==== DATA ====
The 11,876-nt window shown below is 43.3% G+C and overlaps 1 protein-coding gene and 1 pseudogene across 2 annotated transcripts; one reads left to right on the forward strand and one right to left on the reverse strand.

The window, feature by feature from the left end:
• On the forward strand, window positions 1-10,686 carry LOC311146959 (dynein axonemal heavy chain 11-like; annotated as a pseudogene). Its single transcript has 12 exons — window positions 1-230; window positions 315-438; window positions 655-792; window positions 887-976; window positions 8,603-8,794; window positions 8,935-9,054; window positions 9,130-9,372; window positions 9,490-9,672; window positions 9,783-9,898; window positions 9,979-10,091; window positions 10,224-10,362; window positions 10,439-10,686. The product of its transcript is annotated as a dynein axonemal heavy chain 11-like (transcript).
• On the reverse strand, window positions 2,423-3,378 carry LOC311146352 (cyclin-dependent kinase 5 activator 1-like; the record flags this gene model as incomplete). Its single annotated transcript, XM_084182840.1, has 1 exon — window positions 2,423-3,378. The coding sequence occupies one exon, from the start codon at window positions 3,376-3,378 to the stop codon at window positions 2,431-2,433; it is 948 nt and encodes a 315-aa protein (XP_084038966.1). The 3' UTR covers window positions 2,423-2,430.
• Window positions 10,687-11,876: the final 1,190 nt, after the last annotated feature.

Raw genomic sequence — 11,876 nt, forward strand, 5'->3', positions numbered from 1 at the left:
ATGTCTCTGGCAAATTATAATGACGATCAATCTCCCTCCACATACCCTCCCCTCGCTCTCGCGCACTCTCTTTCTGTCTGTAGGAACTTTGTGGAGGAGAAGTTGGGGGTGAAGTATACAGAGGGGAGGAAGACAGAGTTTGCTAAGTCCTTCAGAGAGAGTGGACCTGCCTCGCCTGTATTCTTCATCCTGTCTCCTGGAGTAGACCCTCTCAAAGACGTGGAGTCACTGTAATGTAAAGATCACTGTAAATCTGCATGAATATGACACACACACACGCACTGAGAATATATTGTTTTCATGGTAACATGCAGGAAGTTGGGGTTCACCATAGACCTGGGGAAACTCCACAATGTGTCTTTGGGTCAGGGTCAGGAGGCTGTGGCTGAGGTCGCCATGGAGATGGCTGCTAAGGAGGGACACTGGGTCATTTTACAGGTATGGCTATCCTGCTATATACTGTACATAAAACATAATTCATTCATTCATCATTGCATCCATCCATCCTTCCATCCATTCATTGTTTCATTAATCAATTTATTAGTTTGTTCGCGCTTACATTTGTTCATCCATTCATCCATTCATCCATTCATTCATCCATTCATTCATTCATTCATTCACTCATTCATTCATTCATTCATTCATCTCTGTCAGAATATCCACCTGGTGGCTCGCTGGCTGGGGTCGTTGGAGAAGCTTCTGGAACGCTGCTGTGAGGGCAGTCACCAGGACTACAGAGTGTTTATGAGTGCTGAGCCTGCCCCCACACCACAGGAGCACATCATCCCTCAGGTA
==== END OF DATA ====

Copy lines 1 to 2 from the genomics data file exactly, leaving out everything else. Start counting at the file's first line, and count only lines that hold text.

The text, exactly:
The 11,876-nt window shown below is 43.3% G+C and overlaps 1 protein-coding gene and 1 pseudogene across 2 annotated transcripts; one reads left to right on the forward strand and one right to left on the reverse strand.

The window, feature by feature from the left end: